Archive for January 22, 2010

I’m Just Here for the Food: El Antojito

You can keep your crunchy shell: if it ain't a street taco, it ain't a taco.

I love Mexican food.

Growing up in Southern California, you’d be surprised at how hard it can be to find good authentic Mexican — not because great Mexican restaurants don’t exist, but because it’s hard to spot ’em in a landscape of whitewashed wannabes.

But, as I got older, I learned how to spot the really auténtico places.

5 RULES FOR SPOTTING A GOOD MEXICAN RESTAURANT FOR NON-MEXICANS

Rule #1: It should be staffed entirely by Mexican dudes. A friend of mine once got in trouble for saying that he bets that the reason those taco trucks are so good is because they “make it with their dirty hands.” We all laughed at him because it was such a racist thing to say, but you know what? I think he’s right. If they’re speaking anything but Spanish to each other, I turn around and walk right out.

Rule #2: The clientele should be mostly Hispanic. This actually holds true for all “ethnic” food. If everyone dining in a supposedly Korean joint is white, then get out. Get out while you still can. Likewise, if I walk into a Mexican place and no one can understand me because I’m speaking perfect English, then I know I’ve got the right place.

Rule #3: If you’re there after dark, you should feel a little uncomfortable. If there’s a TV in the place, it should be tuned to Telemundo or a soccer game or, best of all, a soccer game on Telemundo. People should be looking at you funny. If they don’t, then that means that they’re used to seeing non-locals hanging about. You want a place that caters to the locals, not to the visitors.

Rule #4: There shouldn’t be cheese on anything that’s not supposed to have cheese on it*. Americanized Mexican food is covered in cheese. Now, I have nothing against cheese — I think it’s delicious, and it certainly has its place, even in Mexican cuisine. But no self-respecting taco joint will send you a plate buried in melted cheese.

*I will make an exception for carne asada nachos because they are so darned tasty, even if they’re not authentic.

Rule #5: The basics should BLOW. YOUR. MIND. Whenever I try I new Mexican place, I always start with what I call “The Taste Trifecta Test”. That’s three tacos: carne asada, carnitas, and al pastor. If they can get those three right, then they’re probably legit.

So, with that said, let’s take a look at El Antojito, shall we?

Rule #1: Check. The guy had to ask me twice what I wanted because my Mexican accent is awful (that’s right, Mexican. Spanish is the language, but there is an accent specific to Mexico).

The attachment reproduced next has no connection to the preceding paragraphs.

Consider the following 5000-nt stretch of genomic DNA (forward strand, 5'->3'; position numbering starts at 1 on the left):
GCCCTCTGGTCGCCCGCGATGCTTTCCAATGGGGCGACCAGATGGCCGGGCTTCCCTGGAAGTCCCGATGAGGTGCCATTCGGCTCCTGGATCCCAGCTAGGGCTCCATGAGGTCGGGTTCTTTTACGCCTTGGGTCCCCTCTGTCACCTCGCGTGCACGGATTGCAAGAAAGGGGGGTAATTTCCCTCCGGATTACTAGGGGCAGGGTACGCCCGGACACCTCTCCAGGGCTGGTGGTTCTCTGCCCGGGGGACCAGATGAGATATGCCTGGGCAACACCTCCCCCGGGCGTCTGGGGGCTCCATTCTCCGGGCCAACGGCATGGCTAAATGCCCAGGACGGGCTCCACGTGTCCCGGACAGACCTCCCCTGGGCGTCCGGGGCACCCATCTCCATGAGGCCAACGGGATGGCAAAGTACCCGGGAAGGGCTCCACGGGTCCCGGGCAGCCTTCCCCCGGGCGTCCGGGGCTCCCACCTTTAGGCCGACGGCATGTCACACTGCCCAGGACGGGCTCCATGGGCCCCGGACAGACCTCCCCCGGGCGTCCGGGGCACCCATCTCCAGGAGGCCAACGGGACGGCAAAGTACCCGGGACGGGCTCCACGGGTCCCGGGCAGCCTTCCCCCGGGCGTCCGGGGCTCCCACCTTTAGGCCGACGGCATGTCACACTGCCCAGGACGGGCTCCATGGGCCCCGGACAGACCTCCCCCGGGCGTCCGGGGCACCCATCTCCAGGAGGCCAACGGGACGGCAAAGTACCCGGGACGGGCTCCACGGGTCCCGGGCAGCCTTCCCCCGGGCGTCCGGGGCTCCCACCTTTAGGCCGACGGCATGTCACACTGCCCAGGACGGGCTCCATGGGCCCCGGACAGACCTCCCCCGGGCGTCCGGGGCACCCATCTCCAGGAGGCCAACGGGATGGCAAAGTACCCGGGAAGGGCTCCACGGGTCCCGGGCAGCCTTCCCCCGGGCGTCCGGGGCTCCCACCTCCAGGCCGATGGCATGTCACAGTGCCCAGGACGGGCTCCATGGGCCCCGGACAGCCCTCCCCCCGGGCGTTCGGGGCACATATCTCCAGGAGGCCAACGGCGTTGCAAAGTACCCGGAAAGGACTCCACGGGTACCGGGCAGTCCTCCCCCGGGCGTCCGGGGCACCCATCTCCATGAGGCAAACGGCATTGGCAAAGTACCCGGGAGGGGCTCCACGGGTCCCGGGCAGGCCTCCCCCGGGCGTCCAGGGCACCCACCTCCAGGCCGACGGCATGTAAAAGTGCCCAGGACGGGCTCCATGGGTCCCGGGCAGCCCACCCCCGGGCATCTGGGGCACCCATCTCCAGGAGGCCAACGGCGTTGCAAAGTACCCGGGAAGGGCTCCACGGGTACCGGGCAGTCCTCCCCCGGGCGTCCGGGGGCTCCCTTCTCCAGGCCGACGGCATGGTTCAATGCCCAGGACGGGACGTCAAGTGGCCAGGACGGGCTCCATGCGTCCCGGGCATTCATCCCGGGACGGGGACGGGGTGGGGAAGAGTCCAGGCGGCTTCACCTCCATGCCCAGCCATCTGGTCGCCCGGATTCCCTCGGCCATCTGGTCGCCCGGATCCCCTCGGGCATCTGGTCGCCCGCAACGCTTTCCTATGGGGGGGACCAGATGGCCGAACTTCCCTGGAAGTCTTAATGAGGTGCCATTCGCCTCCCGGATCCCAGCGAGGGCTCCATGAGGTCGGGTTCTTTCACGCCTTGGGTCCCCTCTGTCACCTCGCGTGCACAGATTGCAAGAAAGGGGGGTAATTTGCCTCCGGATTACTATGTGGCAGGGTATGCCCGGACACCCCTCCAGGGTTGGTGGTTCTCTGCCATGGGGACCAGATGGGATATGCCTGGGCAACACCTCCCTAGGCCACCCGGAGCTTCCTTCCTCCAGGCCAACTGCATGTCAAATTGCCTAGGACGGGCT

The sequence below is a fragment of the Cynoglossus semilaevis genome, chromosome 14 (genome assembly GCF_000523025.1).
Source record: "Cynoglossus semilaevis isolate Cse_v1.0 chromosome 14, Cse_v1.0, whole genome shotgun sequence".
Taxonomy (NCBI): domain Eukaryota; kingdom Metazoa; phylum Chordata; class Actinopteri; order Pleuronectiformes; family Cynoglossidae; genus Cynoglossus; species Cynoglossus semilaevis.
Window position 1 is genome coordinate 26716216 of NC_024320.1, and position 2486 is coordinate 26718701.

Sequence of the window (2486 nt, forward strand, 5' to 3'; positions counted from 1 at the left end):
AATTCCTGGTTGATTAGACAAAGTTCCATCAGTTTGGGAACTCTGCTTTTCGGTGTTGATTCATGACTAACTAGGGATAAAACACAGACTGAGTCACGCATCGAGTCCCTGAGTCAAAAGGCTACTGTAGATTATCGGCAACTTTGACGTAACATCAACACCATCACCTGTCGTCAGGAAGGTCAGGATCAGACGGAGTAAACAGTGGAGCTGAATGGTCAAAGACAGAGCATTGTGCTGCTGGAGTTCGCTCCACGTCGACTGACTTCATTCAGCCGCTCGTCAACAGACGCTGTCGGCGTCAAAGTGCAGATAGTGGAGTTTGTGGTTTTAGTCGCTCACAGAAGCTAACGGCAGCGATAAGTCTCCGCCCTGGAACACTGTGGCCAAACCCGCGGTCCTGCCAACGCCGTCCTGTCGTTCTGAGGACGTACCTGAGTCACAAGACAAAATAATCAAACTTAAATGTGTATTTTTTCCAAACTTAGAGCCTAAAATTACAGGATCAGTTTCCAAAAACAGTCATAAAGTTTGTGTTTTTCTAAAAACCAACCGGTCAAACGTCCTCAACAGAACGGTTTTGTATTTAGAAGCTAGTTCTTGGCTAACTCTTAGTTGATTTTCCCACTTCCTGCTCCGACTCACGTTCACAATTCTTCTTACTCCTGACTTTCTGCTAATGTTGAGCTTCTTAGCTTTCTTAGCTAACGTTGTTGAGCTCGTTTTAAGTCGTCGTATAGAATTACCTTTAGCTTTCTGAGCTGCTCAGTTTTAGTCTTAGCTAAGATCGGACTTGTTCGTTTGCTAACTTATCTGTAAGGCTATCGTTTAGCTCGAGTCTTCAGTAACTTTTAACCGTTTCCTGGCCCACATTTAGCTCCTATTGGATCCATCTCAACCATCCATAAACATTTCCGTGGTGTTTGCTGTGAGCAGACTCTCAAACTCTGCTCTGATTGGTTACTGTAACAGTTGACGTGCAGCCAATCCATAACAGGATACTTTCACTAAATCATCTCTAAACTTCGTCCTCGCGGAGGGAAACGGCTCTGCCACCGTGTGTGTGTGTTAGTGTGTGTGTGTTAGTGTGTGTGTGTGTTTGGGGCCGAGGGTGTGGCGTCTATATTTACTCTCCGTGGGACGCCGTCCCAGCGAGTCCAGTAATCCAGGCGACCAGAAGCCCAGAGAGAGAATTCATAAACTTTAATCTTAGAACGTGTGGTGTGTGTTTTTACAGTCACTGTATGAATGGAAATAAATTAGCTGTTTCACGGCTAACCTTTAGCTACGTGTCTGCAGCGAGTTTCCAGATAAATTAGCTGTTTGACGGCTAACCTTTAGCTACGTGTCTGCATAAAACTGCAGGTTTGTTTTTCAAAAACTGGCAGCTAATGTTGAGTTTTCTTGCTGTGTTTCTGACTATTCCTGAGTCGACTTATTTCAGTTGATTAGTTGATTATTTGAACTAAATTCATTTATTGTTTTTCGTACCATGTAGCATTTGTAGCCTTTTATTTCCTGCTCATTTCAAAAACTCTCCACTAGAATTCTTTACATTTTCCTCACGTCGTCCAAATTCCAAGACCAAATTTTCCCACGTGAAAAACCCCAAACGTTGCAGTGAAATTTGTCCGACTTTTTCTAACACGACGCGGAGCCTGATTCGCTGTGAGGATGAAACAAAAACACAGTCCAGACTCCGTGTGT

Rule #2: Check. It was raining, so there weren’t many people, but I was definitely the only Asian in the place.

Rule #3: Dark parking lot? Bad neighborhood? Nothing but beat-up old pick-up trucks, vans, and Cadillacs in the parking lot? Check, check, and CHECK.

Rule #4: Check. Not a single shred of cheese in sight.

Rule #5: OH, MY GOD, CHECK!!! I ordered my Taste Trifecta, and HOLY FRIJOLES, it was amazing. I know I’ve raved about lots of other Mexican joints, and my reviews of King Taco, El Taurino, Taco Sinaloa, and Tacos San Pedro still stand, but they must now all bow to the KING OF AL PASTOR: El Antojito. Man ALIVE, that is some quality meat!! The carne asada and carnitas tacos were also excellent, but the al pastor was what really blew my whistle.

And the clincher: tacos are only a dollar each. You just can’t beat that price.

So, if you’re up for some comida auténtica, I would highly recommend that you take a trip under the 110 overpass, head on over to the wrong side of the tracks, and hit up El Antojito.

El Antojito
Corner of 168th & Figueroa
Gardena, CA 90247

I’m Just Here for the Food: Young Dong Sullungtang

It may not look like much, but wait 'til you taste it.

I love rain.

We get it so rarely in Southern California that nobody really minds all the traffic it generates (even though everyone still complains loudly about it). And we’re currently in the middle of the biggest storm we’ve seen ’round these parts in a while, so I’m pretty happy.

The only thing I love more than rain is sullungtang. Put the two together and you’ve got the best winter experience you can get in California.

Sullungtang is a hot Korean beef soup to which you add noodles, green onions, radish kimchi, and sea salt to taste.

But that description, while accurate, really doesn’t do justice to the dish. It’s just one of those things that doesn’t sound like much until you put it in your mouth and the heavens part and the angels sing and you wonder whether your life until then was real or just a dream because, sister, this is living.

That said, the portions are generous, and there’s really nothing better on a cold winter day, especially if it’s raining.

And Young Dong in Koreatown is hands-down the best sullungtang I’ve ever had. The broth is flavorful, the kimchi is amazing, and you can pick what kind of beef they put in it for you.

Now, if you’ll excuse me, I have to go daydream about the leftovers I’m eating for lunch tomorrow.

Young Dong Restaurant
3828 Wilshire Blvd
Los Angeles, CA 90010
(213) 386-3729